War of the Rebellion: Serial 032 Page 0455 Chapter XXXIV. ENGAGEMENT NEAR HONEY SPRINGS, IND. T.

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Numbers 7. Report of Major J. Nelson Smith, Second Colorado Infantry, Phillips' brigade.


July 19, 1863.

COLONEL: I have the honor to transmit the following report of the part taken by the battalion of the Second Regiment Colorado Volunteers at the battle of Honey Springs, after having been put in command by Colonel [Theodore H.] Dodd, he going to the rear with prisoners:

I was ordered by General Blunt to rally two companies of my command to support Hopkins' battery, which was to cross the creek in pursuit of the enemy. After rallying my companies, we crossed the stream, and discovered the enemy on a hill, or rise of ground in the advance. Here Hopkins' battery, supported by my infantry, opened upon the enemy, who fled in confusion after the second fire. I was here ordered by Colonel [William A.] Phillips, commanding brigade, to have the rest of my command brought forward, which order was promptly obeyed, I at the same time moving my two companies forward in support of the battery, until we occupied the enemy's former position. Here the remainder of my command came up. After halting a short time we were ordered into camp.

Killed or wounded, none.*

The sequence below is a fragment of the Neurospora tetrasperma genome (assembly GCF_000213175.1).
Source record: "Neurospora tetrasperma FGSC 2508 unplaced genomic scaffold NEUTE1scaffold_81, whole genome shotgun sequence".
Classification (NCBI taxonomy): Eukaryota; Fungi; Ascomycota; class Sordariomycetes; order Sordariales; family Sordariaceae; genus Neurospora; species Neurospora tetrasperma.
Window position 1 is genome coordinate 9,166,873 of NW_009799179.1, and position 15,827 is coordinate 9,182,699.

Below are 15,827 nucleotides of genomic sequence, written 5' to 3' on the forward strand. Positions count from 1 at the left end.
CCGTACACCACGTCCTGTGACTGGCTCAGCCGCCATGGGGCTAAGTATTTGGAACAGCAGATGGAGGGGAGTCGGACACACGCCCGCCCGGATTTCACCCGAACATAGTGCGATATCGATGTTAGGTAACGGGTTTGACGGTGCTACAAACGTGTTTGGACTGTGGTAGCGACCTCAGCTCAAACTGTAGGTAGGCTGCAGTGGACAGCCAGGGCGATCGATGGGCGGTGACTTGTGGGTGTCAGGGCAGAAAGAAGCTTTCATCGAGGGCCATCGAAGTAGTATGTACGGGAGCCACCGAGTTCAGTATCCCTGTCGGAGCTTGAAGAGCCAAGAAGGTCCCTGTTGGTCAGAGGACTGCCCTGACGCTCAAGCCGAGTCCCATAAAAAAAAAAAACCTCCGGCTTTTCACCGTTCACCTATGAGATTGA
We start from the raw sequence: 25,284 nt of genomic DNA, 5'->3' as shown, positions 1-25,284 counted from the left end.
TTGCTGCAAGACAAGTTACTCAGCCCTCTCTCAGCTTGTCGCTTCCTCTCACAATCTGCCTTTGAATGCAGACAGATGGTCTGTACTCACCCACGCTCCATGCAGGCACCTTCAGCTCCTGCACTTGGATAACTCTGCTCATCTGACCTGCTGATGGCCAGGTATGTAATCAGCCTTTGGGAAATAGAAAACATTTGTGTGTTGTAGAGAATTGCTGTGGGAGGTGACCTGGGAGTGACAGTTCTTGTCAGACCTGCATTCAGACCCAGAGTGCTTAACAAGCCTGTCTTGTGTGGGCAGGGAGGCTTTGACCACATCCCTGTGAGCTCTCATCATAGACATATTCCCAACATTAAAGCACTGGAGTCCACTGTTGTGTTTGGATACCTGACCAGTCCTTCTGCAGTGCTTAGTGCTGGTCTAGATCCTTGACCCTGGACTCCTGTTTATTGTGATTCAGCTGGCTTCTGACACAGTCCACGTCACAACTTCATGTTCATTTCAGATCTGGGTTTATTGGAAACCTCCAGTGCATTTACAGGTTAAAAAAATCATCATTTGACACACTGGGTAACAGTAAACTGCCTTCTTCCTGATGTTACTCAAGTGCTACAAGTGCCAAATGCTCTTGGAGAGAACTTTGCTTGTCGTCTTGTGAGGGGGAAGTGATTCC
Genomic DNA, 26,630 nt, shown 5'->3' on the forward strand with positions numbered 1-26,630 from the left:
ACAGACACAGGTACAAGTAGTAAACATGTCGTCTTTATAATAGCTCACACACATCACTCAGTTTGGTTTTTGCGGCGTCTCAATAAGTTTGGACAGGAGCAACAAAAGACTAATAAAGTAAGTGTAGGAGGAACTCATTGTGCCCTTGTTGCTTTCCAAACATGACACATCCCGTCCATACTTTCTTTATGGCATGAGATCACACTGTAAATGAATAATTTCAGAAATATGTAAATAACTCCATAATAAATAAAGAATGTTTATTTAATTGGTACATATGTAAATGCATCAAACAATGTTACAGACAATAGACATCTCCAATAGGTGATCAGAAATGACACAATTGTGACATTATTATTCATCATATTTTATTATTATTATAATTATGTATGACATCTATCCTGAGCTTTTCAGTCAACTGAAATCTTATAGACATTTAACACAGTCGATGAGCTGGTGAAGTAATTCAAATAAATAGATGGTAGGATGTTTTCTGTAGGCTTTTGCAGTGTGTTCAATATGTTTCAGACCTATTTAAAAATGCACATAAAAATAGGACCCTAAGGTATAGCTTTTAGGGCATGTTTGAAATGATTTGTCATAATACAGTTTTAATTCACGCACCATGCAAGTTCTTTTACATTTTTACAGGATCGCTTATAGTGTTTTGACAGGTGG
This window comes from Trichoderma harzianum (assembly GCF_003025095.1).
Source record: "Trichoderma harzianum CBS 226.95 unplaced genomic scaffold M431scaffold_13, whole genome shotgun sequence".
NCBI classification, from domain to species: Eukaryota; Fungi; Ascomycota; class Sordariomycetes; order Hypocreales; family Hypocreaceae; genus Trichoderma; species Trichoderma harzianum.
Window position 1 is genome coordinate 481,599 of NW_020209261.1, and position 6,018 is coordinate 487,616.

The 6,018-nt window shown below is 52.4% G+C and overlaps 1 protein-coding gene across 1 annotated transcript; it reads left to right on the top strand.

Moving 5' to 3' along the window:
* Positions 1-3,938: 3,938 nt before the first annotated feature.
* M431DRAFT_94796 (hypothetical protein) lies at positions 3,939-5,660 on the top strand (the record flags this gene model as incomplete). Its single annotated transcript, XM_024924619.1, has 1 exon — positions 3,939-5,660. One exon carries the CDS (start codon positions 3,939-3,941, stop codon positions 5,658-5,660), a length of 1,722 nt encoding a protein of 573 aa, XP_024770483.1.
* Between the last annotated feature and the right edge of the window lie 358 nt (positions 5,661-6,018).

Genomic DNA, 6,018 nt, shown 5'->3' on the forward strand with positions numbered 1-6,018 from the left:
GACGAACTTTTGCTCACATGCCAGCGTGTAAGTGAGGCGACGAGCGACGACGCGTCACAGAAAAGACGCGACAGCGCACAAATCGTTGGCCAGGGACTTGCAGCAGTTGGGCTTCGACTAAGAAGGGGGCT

I have no one to censure or praise, as every officer and soldier tried to do his duty.

Very respectfully, your obedient servant,


Major Second Regiment Colorado Volunteers.


Third Indian Volunteers, Commanding.

Numbers 8. Report of Colonel Stephen H. Wattles, First Indian Home Guards.


Fort Blunt, C. N., July 18, 1863.

COLONEL: On the morning of the 17th of July, 1863, we came upon the enemy at Elk Creek. My command was ordered to the left, in support of Hopkins' battery, and then ordered to charge the enemy out of the timber. I advanced, under a destructive fire from the enemy, after hard fighting, gained a position in the timber, and finally drove them across the stream, on the left of the bridge, the enemy forming several times, and desperately contenting every foot of ground.

Too much praise cannot be awarded to both officers and men for their gallant conduct in the battle. Among the former who did efficient service were Lieutenant Colonel George Dole, who had command of the left wing, and was the first to cross the stream, which he accomplished, under a most galling fire from the enemy, who were formed on the opposite side; Actg. Adjt. E. C. Lowe, Captains No-ko-so-lo-chee and So-nuk-mik-ko,


* But see p. 449 for casualties in remainder of regiment.